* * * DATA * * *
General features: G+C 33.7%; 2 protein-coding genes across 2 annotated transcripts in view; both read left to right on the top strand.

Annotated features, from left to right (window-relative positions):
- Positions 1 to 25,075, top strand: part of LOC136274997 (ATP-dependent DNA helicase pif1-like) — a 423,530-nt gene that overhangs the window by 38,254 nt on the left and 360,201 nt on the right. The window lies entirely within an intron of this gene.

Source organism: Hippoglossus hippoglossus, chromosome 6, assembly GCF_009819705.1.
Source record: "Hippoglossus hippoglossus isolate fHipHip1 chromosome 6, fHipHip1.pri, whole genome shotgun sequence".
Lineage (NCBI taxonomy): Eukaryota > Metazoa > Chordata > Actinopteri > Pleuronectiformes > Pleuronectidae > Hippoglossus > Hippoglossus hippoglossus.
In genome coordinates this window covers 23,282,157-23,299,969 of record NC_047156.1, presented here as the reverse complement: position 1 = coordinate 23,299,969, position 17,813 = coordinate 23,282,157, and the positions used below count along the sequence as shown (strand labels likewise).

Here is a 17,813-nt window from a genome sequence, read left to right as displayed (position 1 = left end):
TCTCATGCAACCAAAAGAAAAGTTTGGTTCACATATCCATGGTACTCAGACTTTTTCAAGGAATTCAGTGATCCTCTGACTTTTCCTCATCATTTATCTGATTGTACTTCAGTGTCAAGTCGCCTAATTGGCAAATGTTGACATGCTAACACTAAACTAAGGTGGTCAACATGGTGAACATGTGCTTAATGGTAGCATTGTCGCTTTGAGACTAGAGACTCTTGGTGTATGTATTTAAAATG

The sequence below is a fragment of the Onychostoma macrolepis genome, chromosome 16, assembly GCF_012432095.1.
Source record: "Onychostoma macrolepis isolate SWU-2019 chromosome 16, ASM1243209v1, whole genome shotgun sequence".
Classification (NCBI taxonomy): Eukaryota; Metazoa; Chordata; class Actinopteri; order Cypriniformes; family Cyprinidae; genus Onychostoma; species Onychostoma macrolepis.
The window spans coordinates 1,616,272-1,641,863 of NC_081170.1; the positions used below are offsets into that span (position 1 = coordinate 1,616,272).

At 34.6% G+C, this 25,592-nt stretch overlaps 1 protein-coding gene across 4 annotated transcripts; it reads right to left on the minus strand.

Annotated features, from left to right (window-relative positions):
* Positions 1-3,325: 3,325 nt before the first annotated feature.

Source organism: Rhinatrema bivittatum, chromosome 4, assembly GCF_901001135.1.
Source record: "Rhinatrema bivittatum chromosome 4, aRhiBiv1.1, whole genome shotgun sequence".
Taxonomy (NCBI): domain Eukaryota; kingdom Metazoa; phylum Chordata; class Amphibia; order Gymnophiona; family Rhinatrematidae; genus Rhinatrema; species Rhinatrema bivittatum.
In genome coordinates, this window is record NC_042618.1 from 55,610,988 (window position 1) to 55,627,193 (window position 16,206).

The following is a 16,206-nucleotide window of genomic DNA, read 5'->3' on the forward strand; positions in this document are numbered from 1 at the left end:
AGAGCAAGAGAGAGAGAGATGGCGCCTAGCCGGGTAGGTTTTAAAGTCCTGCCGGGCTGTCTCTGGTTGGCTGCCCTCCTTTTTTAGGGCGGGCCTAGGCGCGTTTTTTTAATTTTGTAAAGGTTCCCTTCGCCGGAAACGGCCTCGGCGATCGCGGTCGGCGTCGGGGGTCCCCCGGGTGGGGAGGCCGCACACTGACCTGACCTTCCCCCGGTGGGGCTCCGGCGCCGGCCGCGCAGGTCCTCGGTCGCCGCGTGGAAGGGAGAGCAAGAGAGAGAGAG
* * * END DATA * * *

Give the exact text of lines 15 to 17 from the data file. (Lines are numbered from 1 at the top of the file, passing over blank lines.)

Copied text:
Annotated features, from left to right (window-relative positions):
* Positions 1-3,325: 3,325 nt before the first annotated feature.

Source organism: Rhinatrema bivittatum, chromosome 4, assembly GCF_901001135.1.